Soap Making Recipes and Tips for the Homesteader

Learn about the basic soap making process. Instructions for preparing fats, making a variety of soap types, and rescuing a bad batch are included.


| January/February 1972



Homemade soap

Soapmaking can be easy if you follow these instructions.


PHOTO: FOTOLIA/STOKAJI

Making soap is yet another down-home pursuit that allows you to feel good inside because you get to recycle and create at the same time. It's also an operation that can be just as small-scale and simple or as large and sophisticated as you want to make it ... anything from throwing ashes into the cookout frying pan to carefully measuring rose geranium petals into a precisely controlled batch of bar soap. Perhaps best of all, this homemade cleaner contains none of the phosphates, NTA, still-caustic sodas and other additives that made today's detergents so dangerous to the environment. Real homemade soap is all natural, all organic and as welcome on the homestead as a compost pile.

Tips for Making Soap 

1. Never use lye on aluminum utensils (it acts on them). For small batches of soap, enameled or granite ware is suitable ... for larger batches, an iron kettle may be used.

2. There need never be a failure in soapmaking. If separation occurs, ingredients can be reclaimed.

3. Remember that lard is the melted and clarified fat of swine and tallow the hard, coarse fat from sheep or cows (usually from around the kidneys and loins). Before tallow dries out, it's called suet. Rendering fat is simply clarifying it by melting.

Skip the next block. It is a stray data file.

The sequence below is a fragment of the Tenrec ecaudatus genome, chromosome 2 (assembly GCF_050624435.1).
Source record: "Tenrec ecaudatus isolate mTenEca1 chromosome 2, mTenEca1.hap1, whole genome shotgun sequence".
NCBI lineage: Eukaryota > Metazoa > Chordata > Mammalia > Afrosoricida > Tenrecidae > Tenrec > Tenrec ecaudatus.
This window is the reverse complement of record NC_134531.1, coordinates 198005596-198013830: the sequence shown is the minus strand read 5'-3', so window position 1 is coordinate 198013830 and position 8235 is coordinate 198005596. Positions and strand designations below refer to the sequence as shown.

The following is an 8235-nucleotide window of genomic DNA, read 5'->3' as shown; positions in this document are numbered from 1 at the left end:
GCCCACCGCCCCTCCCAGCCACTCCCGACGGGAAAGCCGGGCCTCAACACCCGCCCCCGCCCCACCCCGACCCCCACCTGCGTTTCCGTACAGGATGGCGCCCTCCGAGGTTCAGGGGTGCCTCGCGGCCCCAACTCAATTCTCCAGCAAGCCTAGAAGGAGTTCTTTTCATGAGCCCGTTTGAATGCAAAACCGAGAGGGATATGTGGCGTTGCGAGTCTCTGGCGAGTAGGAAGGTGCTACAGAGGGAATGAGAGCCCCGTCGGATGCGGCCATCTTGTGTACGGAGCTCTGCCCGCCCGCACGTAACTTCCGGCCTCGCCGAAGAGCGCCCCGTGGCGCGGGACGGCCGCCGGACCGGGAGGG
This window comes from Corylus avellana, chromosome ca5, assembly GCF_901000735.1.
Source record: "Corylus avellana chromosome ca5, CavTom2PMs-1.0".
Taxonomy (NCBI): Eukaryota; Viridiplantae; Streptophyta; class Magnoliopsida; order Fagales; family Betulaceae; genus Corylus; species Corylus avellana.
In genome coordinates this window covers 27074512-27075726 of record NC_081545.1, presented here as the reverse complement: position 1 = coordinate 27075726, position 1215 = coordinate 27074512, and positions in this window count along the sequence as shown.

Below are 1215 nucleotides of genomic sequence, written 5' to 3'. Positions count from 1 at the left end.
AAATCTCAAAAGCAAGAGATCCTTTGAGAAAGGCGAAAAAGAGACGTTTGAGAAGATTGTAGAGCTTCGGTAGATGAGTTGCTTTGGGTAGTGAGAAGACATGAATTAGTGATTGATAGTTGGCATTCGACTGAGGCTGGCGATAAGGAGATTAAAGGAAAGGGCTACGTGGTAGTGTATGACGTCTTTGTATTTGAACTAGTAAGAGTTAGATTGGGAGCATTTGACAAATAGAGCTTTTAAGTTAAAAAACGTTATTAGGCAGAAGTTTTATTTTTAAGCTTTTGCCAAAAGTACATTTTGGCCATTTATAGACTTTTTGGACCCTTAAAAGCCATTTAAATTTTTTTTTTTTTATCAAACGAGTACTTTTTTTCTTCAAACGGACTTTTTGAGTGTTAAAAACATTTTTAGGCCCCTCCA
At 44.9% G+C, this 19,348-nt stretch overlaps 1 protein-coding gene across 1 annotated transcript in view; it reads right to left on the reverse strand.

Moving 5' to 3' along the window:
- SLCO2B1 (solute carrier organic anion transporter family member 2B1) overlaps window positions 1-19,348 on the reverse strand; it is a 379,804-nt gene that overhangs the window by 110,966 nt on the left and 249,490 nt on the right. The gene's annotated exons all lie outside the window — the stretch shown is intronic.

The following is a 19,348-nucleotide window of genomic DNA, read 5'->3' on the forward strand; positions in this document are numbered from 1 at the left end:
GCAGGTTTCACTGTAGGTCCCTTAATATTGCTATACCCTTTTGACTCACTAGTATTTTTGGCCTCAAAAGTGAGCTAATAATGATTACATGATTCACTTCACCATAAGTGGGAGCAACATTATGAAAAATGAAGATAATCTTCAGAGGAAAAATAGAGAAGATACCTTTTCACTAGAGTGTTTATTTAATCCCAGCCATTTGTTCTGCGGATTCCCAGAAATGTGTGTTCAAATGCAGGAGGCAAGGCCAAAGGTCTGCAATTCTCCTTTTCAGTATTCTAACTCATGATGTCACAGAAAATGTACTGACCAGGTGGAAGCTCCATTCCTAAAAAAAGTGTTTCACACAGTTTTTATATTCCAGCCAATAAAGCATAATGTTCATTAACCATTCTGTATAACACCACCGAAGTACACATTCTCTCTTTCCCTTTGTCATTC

4. The following fats are listed in order of their desirability for soapmaking: tallow, lard, their combinations, olive oil, other vegetable oils. Mineral oils will not make soap and poultry fat should be combined with other fats since soap made from it alone is soft and spongy.

5. To obtain soap with a clean wholesome odor, all grease must be pure and clean.

patsy melton
10/10/2012 12:16:49 PM

Could you please update this article, since you can't buy lye in cans anymore? (at least in my area you can't.) I can only get lye online and in a bucket of about 32-40 ounces. How many ounces are in a can of lye?


veronica_6
9/8/2009 2:41:15 PM

Check otu the Queen of Green webpage as well for more tips about soap making. Lindsay is an expert and you can even email her with questions if something goes wrong! Very helpful. http://www.davidsuzuki.org/NatureChallenge/QueenofGreen/recipes_videos.asp






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